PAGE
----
In the first few weeks after President Biden’s new border policies were implemented, his administration saw a sharp decline in the number of people allowed to apply for asylum after entering the United States illegally.
But lawyers advising asylum-seeking migrants say the changes make it nearly impossible for them to do their job and leave those most in need of protection struggling to find help.
Lawyers cannot meet clients who are in the custody of the border police. Or call them. Or leave messages for them. There is no system for finding out where a customer is being held. And the government sets times for key meetings where a lawyer should be present, and changes dates and times often without notice.
These barriers are a byproduct of changes in how and where the government conducts what it calls a credible fear interview, a decisive step that determines whether someone who has crossed the border illegally and fears persecution or torture at home should be allowed to seek asylum in the United States.
Prior to the changes, the interviews were conducted in immigration and customs law enforcement detention facilities, which have a long history policies for inmates to access lawyers. The migrants were transferred there from border custody and it took an average of 30 days from the moment someone was picked up by the border police to the final decision on whether the person would be allowed to apply for asylum.
Now, many people are being interviewed in customs and border protection facilities, reducing the time to an average of 13 days.
The government has also raised the limit on who can apply for asylum, which has reduced the number of people allowed to apply after crossing the border illegally. As of June 2019, around 74 percent of people questioned had the opportunity to apply for asylum. Last month, just 30 percent were, according to government data.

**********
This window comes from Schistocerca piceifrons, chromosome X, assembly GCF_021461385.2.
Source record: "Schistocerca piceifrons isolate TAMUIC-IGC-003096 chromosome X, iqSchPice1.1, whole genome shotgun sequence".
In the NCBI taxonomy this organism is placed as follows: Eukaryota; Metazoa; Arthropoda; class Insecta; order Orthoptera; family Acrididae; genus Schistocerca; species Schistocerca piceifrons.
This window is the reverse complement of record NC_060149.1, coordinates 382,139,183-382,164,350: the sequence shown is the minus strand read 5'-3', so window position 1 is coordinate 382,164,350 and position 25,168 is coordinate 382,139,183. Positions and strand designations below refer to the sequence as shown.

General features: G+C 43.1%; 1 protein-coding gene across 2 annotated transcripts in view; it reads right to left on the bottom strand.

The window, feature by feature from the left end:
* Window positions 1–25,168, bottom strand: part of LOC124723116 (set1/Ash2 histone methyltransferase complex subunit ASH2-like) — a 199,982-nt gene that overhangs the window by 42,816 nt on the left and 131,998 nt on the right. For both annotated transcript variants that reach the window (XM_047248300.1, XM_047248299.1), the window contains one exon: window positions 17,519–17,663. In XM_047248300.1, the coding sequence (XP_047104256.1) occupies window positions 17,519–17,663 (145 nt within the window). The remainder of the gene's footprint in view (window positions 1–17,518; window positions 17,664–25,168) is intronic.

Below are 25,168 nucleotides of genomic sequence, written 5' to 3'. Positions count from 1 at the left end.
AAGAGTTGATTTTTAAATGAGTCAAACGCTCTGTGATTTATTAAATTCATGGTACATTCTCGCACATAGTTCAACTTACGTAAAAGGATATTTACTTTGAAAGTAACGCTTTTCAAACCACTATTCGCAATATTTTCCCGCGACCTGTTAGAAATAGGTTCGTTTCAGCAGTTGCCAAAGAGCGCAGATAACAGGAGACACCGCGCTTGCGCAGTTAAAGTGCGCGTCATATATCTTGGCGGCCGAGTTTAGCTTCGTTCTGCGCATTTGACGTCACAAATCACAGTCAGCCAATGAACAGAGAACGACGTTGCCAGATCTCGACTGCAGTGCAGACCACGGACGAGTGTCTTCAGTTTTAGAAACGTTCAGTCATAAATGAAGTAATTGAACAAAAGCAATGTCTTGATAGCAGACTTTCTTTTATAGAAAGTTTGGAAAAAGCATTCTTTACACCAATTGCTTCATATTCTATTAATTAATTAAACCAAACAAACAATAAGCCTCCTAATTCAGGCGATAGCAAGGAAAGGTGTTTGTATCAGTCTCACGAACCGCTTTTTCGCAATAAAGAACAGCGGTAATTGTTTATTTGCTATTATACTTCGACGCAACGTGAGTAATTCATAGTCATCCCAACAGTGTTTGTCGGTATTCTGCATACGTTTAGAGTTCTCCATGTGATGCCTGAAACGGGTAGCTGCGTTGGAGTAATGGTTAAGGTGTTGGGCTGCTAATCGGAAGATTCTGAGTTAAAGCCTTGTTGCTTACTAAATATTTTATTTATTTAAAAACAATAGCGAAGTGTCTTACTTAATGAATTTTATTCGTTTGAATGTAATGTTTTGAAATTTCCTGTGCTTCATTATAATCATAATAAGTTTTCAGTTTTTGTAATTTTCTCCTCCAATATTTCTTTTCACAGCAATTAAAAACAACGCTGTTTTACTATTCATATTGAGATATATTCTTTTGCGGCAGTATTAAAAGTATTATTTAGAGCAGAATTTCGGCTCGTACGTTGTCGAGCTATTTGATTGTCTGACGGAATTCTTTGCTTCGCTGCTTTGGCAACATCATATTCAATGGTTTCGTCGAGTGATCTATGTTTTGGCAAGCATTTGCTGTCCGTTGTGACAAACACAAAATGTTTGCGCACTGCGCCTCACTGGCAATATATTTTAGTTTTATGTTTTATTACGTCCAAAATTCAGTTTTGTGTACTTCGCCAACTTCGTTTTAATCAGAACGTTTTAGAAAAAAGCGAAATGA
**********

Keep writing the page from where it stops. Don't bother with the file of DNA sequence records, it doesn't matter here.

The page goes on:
Biden officials say the new rules work by limiting the ability to apply for asylum to people with a good chance of winning their case down the road. The administration has added hundreds of telephones and private booths to border facilities so people can consult a lawyer.
« DHS has taken significant steps to ensure that non-citizens who say they fear return are offered a safe and efficient process that protects their confidentiality and privacy, » said Luis Miranda, a spokesman for the Department of Homeland Security, which oversees customs and border protection.
« We are operating within a broken system that only Congress can fix, » he added.
The Trump administration has put in place policies to also limit who can seek asylum, but has faced judicial challenges. Mr. Biden chose not to continue the legal battle over those policies when he took office.
But as illegal southern border crossings have reached record levels, Biden has taken increasingly restrictive measures and enacted rules similar to those of the Trump era. His administration officials say their approach, which is also facing a legal challenge, is different from former President Donald J. Trump’s because, they say, access to legal aid is built into their plan.
But in interviews, reports and judicial documentsasylum lawyers say that’s not quite the case.
« It’s just a fig leaf of legal access, » said Greg Chen, who heads the government relations division for the American Immigration Lawyers Association.
Some lawyers have refused to take on clients because the quality of representation they can provide under these circumstances is so compromised, Chen said.